Contextual animations enhance the action in combat, taking the fist-a-cuffs and fish slapping seen in Uncharted 3 to a whole new level. When physically attacked an off-angle camera shows the eye bulging and blood dripping struggle unfold and pulls you right into the action. Complex animation sequences such as boosting Ellie to the ledge in the elevator shaft in the PAX demo are far superior to those used in Uncharted and most other games.
The Last of Us also includes tweaks to facial animation, particularly in the use of texture changes used to convey emotion, such as adding wrinkles in different facial expressions, and it looks good. As good as the animators are though there is still room for improvement with speech animation. It’s reasonable, and far from the Pacman-like system used in some games, though still unnatural and doesn’t appear to have evolved from Uncharted 3. It’s one of the biggest let-downs seen right across games today.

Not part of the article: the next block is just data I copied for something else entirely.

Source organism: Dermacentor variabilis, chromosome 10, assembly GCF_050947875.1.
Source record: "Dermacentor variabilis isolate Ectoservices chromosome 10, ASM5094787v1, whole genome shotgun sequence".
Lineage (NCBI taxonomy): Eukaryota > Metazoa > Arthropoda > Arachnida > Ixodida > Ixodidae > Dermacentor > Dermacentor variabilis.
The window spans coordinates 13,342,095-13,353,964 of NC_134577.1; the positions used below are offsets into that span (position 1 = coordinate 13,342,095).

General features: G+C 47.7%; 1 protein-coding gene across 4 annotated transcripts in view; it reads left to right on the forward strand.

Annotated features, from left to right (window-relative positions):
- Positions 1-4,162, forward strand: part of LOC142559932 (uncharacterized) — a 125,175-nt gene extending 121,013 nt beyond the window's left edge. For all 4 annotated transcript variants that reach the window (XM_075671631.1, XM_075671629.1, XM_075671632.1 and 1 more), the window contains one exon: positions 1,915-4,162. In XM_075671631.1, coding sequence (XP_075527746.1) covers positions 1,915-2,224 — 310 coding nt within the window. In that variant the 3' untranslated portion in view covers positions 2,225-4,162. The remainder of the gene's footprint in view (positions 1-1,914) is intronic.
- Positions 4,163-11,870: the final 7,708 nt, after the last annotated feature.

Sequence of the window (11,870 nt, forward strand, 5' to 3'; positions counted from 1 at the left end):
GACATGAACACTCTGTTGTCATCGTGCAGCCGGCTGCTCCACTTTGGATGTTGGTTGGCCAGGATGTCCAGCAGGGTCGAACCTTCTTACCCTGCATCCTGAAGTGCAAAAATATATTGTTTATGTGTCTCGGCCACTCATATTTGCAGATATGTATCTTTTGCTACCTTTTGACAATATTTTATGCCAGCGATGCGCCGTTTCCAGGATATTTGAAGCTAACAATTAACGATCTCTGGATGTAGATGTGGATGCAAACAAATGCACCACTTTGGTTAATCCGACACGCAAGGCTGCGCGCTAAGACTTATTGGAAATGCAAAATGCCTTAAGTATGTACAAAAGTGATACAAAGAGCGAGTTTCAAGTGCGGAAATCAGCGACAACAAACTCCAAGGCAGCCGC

The motion capture stage used at Naughty Dog records body and voice only. Video is recorded as a reference for the animators but there is no direct facial motion capture as Naughty Dog believes that it would be too limiting. With the AAA budget used in Naughty Dog’s games surely it isn’t beyond them to re-create most of the required expressions used in speech (around 60) and play them back based on text-to-speech with manual tweaking for magnitude and lip sync – the transitions and complete anim data could be pre-computed. Sounds like a good middleware product idea to me.